Read "Streaming Systems" 1&2, Streaming 101 Read "F1, a distributed SQL database that scales" Read "Zanzibar, Google’s Consistent, Global Authorization System" Read "Spanner, Google's Globally-Distributed Database" Read "Designing Data-intensive applications" 12, The Future of Data Systems IOS development with Swift Read "Designing Data-intensive applications" 10&11, Batch and Stream Processing Read "Designing Data-intensive applications" 9, Consistency and Consensus Read "Designing Data-intensive applications" 8, Distributed System Troubles Read "Designing Data-intensive applications" 7, Transactions Read "Designing Data-intensive applications" 6, Partitioning Read "Designing Data-intensive applications" 5, Replication Read "Designing Data-intensive applications" 3&4, Storage, Retrieval, Encoding Read "Designing Data-intensive applications" 1&2, Foundation of Data Systems Three cases of binary search TAMU Operating System 2 Memory Management TAMU Operating System 1 Introduction Overview in cloud computing 2 TAMU Operating System 7 Virtualization TAMU Operating System 6 File System TAMU Operating System 5 I/O and Disk Management TAMU Operating System 4 Synchronization TAMU Operating System 3 Concurrency and Threading TAMU Computer Networks 5 Data Link Layer TAMU Computer Networks 4 Network Layer TAMU Computer Networks 3 Transport Layer TAMU Computer Networks 2 Application Layer TAMU Computer Networks 1 Introduction Overview in distributed systems and cloud computing 1 A well-optimized Union-Find implementation, in Java A heap implementation supporting deletion TAMU Advanced Algorithms 3, Maximum Bandwidth Path (Dijkstra, MST, Linear) TAMU Advanced Algorithms 2, B+ tree and Segment Intersection TAMU Advanced Algorithms 1, BST, 2-3 Tree and Heap TAMU AI, Searching problems Factorization Machine and Field-aware Factorization Machine for CTR prediction TAMU Neural Network 10 Information-Theoretic Models TAMU Neural Network 9 Principal Component Analysis TAMU Neural Network 8 Neurodynamics TAMU Neural Network 7 Self-Organizing Maps TAMU Neural Network 6 Deep Learning Overview TAMU Neural Network 5 Radial-Basis Function Networks TAMU Neural Network 4 Multi-Layer Perceptrons TAMU Neural Network 3 Single-Layer Perceptrons Princeton Algorithms P1W6 Hash Tables & Symbol Table Applications Stanford ML 11 Application Example Photo OCR Stanford ML 10 Large Scale Machine Learning Stanford ML 9 Anomaly Detection and Recommender Systems Stanford ML 8 Clustering & Principal Component Analysis Princeton Algorithms P1W5 Balanced Search Trees TAMU Neural Network 2 Learning Processes TAMU Neural Network 1 Introduction Stanford ML 7 Support Vector Machine Stanford ML 6 Evaluate Algorithms Princeton Algorithms P1W4 Priority Queues and Symbol Tables Stanford ML 5 Neural Networks Learning Princeton Algorithms P1W3 Mergesort and Quicksort Stanford ML 4 Neural Networks Basics Princeton Algorithms P1W2 Stack and Queue, Basic Sorts Stanford ML 3 Classification Problems Stanford ML 2 Multivariate Regression and Normal Equation Princeton Algorithms P1W1 Union and Find Stanford ML 1 Introduction and Parameter Learning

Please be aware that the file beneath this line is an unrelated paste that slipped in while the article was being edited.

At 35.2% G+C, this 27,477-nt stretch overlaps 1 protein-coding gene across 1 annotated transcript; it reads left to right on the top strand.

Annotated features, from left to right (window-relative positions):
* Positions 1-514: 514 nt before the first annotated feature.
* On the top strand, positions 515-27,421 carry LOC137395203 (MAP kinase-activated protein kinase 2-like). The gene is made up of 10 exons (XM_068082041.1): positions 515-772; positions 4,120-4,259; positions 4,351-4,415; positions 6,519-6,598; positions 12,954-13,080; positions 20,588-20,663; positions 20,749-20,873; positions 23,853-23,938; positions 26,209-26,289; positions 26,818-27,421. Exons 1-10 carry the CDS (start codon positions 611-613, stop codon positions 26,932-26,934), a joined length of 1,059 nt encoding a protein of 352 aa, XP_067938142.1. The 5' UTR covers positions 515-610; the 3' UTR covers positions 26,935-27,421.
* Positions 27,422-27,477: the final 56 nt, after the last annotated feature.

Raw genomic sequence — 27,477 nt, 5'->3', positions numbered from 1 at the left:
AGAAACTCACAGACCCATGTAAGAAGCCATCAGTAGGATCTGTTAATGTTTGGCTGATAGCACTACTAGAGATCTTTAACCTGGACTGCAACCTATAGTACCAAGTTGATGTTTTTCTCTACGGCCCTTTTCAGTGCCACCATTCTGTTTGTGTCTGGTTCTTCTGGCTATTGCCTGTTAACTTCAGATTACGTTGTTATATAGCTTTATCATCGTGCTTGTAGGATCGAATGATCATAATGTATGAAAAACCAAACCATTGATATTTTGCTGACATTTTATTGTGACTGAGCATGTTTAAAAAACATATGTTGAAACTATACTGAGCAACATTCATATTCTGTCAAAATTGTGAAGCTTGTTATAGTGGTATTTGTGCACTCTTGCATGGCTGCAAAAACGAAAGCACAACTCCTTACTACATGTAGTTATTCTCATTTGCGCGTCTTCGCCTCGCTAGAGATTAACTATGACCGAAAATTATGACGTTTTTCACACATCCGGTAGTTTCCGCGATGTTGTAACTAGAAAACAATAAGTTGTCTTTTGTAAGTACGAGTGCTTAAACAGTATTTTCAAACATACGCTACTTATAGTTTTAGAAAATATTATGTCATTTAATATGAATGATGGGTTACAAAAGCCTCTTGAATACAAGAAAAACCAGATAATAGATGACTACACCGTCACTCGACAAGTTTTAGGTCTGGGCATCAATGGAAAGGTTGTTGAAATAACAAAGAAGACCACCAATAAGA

Read "Designing Data-intensive applications" 8, Distributed System Troubles

2018-10-25

All chapters

  1. Reliable, Scalable, and Maintainable Applications
  2. Data Models and Query Languages
  3. Storage and Retrieval
  4. Encoding and Evolution
  5. Replication
  6. Partitioning
  7. Transactions
  8. Distributed System Troubles
  9. Consistency and Consensus
  10. Batch Processing
  11. Stream Processing
  12. The Future of Data Systems

The Trouble with Distributed Systems

  • Networks